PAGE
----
Card games, art and video creation are all activities that certainly fit the expectations of how youth might spend their time over summer break. These activities might not, however, align with the general perception of summer school. In the North Vancouver School District's Summer Learning program, card games, art and videos are merely examples of some of the creative teaching techniques used to engage students in deep, meaningful learning.
"This year for the review and completion courses we have revamped our offerings and delivery of the courses. We are not trying to fit every student into the same box. Instead we have targeted our efforts towards student needs," said Jeff Aw-Yong, Vice-Principal, Summer Learning, North Vancouver School District.
Teachers are team teaching and collaborating to offer students a varied experience personalized to the students. For the grade eight and nine review and completion Math and English courses, all students were assessed on the first day and then grouped according to their skill sets. Concept-based lessons were targeted and differentiated to each group. Groups rotated through various teacher teams throughout the day over the three-week period. As part of the process, students were also taught how to advocate for themselves and self-assess so they could learn to recognize and acknowledge areas in which they needed to focus or receive further instruction.
"By having students become aware of their personal learning needs they are taking ownership of their learning and are succeeding as a result," said Aw-Yong.
Each of the three Math teachers brought a unique approach to Summer Learning. Teacher Laura Hall brings a games approach to her classroom, using many daily routines and examples to engage students with her math lessons. Teacher Jeff Teed embraces vertical teaching where students collaborate and help one-another succeed. Teacher Michael Chang provides students with a more traditional teaching model that accompanied the algebraic equations unit. Offering students three teaching styles over the duration of the course enabled the learning styles of all students to be met.
"The rotational aspect worked-out really well because of the different nature of each teacher's instructional style and teaching specialization," said Jeff Teed, teacher, grade 8/9 review and completion Math. "The collaborative approach to our teaching has really helped the students to come together as a class."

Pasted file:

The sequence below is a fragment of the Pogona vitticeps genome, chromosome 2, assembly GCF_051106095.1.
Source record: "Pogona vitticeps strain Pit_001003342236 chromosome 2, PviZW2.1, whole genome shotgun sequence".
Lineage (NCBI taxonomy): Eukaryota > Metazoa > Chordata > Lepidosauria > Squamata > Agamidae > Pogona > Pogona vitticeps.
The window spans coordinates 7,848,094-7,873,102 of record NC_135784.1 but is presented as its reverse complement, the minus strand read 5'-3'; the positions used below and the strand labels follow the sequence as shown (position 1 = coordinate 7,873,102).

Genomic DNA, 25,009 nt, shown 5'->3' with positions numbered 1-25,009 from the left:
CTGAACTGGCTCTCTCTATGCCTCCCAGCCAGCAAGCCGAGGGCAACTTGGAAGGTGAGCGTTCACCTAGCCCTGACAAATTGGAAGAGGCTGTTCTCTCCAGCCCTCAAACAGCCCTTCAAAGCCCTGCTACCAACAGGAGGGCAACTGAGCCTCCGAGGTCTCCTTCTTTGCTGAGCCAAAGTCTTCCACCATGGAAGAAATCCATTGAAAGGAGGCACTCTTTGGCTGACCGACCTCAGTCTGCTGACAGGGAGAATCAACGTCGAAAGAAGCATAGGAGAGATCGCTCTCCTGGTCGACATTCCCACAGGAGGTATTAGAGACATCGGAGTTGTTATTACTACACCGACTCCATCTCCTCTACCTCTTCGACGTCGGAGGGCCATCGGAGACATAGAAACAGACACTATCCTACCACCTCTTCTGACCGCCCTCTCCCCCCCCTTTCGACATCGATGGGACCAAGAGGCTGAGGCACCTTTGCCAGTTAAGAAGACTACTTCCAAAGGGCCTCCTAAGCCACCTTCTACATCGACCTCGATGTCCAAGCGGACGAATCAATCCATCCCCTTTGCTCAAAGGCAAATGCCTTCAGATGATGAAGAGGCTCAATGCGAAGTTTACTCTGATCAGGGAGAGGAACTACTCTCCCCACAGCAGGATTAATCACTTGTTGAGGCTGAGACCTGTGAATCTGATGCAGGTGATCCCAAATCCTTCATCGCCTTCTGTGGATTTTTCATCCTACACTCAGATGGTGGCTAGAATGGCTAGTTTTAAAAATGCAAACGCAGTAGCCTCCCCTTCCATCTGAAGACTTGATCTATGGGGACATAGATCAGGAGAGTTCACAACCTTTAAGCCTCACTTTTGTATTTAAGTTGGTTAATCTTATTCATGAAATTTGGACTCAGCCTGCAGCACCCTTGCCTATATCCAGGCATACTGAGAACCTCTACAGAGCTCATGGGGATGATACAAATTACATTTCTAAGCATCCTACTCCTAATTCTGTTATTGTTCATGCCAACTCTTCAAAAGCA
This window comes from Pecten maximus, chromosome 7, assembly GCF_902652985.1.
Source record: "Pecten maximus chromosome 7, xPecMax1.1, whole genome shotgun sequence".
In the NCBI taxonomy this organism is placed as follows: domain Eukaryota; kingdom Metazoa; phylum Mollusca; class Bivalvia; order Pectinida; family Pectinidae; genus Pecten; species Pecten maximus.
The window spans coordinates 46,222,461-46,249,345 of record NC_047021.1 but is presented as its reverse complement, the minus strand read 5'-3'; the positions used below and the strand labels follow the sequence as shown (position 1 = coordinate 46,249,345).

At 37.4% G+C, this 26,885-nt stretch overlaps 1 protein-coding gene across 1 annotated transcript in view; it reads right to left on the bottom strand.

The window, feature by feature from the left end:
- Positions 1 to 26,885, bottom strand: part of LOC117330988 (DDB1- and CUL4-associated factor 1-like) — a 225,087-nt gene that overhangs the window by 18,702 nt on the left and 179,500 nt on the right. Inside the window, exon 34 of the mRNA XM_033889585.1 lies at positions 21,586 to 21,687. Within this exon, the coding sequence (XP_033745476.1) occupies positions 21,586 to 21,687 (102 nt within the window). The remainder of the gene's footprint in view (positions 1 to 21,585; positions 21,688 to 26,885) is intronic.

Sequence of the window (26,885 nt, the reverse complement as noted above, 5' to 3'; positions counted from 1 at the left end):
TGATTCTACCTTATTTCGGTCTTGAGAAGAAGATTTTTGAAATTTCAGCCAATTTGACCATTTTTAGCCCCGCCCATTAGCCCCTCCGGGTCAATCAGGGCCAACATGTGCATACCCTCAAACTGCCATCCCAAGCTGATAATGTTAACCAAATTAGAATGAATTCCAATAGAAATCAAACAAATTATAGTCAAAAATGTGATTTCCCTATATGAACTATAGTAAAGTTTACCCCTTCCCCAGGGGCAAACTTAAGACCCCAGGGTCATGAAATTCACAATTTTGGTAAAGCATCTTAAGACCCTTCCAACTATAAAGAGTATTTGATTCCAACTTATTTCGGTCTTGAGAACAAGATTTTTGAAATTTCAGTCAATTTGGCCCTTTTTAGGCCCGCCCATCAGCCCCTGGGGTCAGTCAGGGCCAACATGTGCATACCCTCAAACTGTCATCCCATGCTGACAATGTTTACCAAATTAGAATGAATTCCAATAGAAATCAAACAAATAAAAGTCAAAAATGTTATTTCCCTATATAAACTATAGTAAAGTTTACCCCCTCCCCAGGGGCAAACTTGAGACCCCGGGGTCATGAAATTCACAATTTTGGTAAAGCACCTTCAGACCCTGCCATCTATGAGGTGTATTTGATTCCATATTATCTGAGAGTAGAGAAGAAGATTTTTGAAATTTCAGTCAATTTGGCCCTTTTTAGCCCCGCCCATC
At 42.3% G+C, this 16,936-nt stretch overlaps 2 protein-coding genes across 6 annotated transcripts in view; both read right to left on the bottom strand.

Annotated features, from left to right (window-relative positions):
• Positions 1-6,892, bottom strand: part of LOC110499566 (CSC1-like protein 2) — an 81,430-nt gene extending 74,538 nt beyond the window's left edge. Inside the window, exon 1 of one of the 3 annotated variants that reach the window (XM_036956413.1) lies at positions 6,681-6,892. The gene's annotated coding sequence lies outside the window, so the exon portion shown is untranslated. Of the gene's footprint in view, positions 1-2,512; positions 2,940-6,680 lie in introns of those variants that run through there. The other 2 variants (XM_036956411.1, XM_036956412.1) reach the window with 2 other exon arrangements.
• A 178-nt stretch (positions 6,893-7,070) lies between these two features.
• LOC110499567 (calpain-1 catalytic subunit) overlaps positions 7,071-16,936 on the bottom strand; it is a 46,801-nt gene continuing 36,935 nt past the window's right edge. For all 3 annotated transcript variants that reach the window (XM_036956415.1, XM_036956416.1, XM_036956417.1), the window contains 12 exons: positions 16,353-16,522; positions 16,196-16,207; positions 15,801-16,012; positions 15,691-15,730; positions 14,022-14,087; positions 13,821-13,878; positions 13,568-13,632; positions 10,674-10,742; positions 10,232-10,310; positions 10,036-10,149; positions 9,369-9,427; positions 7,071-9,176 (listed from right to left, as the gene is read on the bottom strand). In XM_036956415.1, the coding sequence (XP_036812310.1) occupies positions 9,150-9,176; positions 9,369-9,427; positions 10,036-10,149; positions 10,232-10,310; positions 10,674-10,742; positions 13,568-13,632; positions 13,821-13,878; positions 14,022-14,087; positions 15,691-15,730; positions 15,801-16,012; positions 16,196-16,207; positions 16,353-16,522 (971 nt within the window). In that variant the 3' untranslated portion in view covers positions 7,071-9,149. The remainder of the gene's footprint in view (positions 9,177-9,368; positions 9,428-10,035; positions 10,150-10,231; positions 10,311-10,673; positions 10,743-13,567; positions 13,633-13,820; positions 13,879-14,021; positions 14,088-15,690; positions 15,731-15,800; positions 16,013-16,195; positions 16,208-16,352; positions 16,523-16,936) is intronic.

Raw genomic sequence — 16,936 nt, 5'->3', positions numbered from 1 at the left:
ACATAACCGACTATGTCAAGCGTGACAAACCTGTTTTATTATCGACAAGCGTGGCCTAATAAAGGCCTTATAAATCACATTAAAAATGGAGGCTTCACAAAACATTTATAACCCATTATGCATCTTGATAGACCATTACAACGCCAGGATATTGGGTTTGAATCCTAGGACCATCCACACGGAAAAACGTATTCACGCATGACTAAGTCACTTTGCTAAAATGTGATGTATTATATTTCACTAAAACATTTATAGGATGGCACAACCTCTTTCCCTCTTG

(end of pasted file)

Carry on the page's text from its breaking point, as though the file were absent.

Grade eight and nine review and completion Math is not the only course where teachers are bringing innovation to their professional practice. In the grade eight and nine literacy review and completion course, teachers Kelsey Beaudry and Katie Black asked their students to do video interviews with one-another so students could reflect and self-assess their learning.
"The video interviews sum-up everything we've learned and we get to review what we have done," said Victor Su, grade-nine student. "It was fun."
Summer Learning offers many opportunities for students to enhance and advance their learning. In addition to review and completion courses, there is a grade seven to eight transition course, English Language Learning, and many full credit courses. Students often take full credit courses to get a leg-up on their educational needs for post-secondary endeavours.
"Summer Learning has really evolved into a powerful educational choice for students. It is no longer what it was twenty years ago when it was essentially a group of students who had not been successful through the regular school year and were forced to take summer school to review all of the course content once again. Now, there is a vast number of offerings that students want to take. For the most part, the students at Summer Learning are dedicated, studious individuals who choose to focus their learning one on subject and get ahead for the next school year," said Kathleen Barter, Principal, Summer Learning, North Vancouver School District.
"There is a strong demand for Summer Learning courses and we continue to explore additional options for next year," said Barter.
The 2016 Summer Learning programs enrolled more than 800 students.